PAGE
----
It’s no secret that cyber crimes—in particular breaking into computer systems to steal personal information—are getting more and more sophisticated. This is bad news for just about everybody: small businesses, large corporations, government agencies at all levels, and even individuals are all victims.
But it’s good news for a few people: those interested in a career in cybersecurity are looking at the hottest job market in years. Companies and agencies of all sizes are looking for qualified workers to help combat cybercrime. By one estimate, there are more than 3 million unfilled cybersecurity jobs globally.
What is a cybersecurity professional?
Often called information security analysts, these IT professionals design and implement security measures to protect an organization’s computer networks and systems. Their creativity and innovation continually expand as the number and complexity of cyberattacks increases. Information security analysts install and operate firewalls, data encryption programs, and other software, monitor their organization for security breaches, and even simulate attacks to look for vulnerabilities in their system.
Professionals in this field need to keep up with new technology and preventive methods. Their work is the opposite of hacking—and security analysts need to know how to break a system’s defenses, just as well as they know how to build them.
The demand for these jobs is big: the Bureau of Labor Statistics estimates that there will be more than 16,000 job opening across the country each year for the next 10 years. And the pay is good too, with a median national salary of $104,000.
How can you become a cybersecurity professional?
The most common way to prepare to work in cybersecurity is to earn a bachelor’s degree in a related field. If you’re looking at four-year colleges, look for these programs, which can all lead to an entry-level job in the field:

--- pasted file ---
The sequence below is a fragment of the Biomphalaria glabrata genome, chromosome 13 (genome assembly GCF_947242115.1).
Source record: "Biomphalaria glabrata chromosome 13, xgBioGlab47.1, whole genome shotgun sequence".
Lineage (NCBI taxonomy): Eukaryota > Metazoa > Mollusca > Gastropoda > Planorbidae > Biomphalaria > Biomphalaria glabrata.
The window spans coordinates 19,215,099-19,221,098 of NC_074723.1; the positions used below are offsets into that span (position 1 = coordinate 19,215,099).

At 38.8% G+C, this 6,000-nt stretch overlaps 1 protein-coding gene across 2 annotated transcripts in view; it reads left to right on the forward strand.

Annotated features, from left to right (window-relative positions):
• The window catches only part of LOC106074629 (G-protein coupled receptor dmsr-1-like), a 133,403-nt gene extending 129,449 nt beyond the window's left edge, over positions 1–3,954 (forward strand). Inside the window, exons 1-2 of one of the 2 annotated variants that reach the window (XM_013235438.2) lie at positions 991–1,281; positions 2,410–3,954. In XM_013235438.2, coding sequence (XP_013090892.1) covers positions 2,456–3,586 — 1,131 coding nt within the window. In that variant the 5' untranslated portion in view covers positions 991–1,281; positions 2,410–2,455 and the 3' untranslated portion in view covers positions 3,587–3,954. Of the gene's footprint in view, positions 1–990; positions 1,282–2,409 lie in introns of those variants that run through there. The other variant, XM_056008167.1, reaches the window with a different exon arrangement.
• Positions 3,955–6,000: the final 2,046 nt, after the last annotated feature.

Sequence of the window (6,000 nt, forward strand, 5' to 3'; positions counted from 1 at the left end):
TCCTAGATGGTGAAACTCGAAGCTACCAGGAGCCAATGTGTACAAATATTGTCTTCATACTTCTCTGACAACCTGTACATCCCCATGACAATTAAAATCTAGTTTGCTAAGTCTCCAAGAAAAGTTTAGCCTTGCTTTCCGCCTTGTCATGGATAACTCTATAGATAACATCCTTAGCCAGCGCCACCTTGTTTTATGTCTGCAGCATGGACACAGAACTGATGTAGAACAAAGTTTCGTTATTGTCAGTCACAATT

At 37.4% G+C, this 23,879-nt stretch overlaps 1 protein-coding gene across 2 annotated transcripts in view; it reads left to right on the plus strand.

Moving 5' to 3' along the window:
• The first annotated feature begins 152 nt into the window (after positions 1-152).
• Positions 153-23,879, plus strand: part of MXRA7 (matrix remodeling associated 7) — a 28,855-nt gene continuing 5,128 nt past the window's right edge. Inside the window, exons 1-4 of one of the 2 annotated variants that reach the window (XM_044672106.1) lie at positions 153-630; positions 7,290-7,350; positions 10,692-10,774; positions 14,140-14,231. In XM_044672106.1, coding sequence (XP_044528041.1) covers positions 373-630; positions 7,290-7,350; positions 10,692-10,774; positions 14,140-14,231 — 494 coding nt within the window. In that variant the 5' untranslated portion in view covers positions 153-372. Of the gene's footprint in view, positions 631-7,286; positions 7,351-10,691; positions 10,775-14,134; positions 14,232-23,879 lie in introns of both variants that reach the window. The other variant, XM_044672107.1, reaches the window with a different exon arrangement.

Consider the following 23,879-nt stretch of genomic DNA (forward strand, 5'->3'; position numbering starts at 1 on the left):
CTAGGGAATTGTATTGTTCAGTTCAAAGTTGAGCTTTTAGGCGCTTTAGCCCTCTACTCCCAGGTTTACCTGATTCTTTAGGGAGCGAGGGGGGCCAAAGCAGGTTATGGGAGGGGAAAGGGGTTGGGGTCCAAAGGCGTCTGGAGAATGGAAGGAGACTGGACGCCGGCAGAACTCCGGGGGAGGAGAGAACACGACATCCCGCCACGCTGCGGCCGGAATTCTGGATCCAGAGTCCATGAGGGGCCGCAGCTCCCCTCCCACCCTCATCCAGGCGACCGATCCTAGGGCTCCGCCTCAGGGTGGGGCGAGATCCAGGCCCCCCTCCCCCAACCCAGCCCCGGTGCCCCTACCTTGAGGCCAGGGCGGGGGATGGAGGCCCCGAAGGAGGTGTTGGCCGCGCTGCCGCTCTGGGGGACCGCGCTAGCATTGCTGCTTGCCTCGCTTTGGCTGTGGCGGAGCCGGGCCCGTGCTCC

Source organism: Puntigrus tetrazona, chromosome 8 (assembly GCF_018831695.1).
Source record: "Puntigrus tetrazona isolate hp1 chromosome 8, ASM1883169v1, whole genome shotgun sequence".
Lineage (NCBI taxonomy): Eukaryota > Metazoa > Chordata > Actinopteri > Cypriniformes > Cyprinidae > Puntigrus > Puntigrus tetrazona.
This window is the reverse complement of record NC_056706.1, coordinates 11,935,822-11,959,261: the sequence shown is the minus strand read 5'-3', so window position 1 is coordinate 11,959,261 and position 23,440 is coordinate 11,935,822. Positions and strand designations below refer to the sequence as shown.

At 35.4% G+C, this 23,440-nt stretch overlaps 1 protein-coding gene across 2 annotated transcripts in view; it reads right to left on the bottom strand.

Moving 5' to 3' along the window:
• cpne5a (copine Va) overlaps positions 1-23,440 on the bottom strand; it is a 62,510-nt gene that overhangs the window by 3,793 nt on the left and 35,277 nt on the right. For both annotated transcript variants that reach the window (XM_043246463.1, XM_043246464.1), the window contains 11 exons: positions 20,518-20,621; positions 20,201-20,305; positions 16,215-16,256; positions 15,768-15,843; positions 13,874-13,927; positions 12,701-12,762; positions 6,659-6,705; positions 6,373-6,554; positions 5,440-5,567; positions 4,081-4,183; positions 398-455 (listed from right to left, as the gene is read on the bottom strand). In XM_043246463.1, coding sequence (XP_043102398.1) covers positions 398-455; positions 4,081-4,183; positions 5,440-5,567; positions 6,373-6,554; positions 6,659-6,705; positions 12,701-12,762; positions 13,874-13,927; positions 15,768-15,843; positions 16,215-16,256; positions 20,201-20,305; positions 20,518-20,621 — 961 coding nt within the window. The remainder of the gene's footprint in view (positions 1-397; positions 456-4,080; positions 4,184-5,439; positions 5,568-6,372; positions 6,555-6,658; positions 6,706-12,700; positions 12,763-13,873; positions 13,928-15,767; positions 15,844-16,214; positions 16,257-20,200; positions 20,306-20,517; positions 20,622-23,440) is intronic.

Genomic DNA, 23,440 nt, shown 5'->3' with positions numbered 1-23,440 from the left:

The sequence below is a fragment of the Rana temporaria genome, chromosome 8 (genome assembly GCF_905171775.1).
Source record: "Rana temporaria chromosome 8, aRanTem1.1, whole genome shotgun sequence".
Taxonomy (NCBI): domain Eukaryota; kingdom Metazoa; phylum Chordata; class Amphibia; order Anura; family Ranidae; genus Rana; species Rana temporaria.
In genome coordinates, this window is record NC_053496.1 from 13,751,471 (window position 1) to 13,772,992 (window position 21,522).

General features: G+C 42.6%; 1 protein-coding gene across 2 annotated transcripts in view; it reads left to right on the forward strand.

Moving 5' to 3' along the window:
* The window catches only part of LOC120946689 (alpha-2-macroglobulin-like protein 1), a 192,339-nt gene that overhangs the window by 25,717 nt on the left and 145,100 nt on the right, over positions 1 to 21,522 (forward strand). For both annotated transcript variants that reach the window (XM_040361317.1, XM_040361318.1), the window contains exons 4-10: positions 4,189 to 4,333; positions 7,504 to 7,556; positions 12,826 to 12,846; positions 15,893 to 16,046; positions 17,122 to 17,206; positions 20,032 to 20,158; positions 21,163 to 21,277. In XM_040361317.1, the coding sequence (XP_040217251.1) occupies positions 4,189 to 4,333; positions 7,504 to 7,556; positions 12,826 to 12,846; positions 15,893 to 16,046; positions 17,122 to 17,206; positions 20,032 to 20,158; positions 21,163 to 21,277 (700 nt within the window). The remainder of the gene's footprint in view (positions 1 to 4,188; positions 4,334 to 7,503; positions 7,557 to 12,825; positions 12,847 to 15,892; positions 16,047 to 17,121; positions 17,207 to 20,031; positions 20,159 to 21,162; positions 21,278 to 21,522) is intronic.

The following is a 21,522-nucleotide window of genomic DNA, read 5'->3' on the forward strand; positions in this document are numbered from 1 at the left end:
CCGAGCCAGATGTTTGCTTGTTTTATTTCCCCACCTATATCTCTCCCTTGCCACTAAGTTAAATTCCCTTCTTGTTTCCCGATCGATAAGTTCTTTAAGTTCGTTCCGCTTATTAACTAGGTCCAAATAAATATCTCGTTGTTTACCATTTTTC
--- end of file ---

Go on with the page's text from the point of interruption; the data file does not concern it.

- Computer Science
- Computer Systems Networking and Telecommunications
- Computer and Information Systems Security/Auditing/Information Assurance
- Cyber/Computer Forensics and Counterterrorism
But a college degree isn’t the only way to enter the cybersecurity field. There are several professional certifications that can help you qualify also. Earning a certification usually involves taking courses and studying to pass an exam. It can be an intense learning experience, but it’s almost always quicker—and a lot cheaper—than earning a four–year degree. Experts recommend the following certifications for working in cybersecurity:
- Certified Information Systems Security Professional
- CompTIA Security
- Computer Hacking Forensic Investigator
Visit CareerOneStop’s Certification Finder to learn more about certifications and search for others that may be a good fit for your career goals.
Want to learn more about cybersecurity careers?
Visit Discovering Cybersecurity Careers from the National Institute for Cybersecurity Education (NICE).
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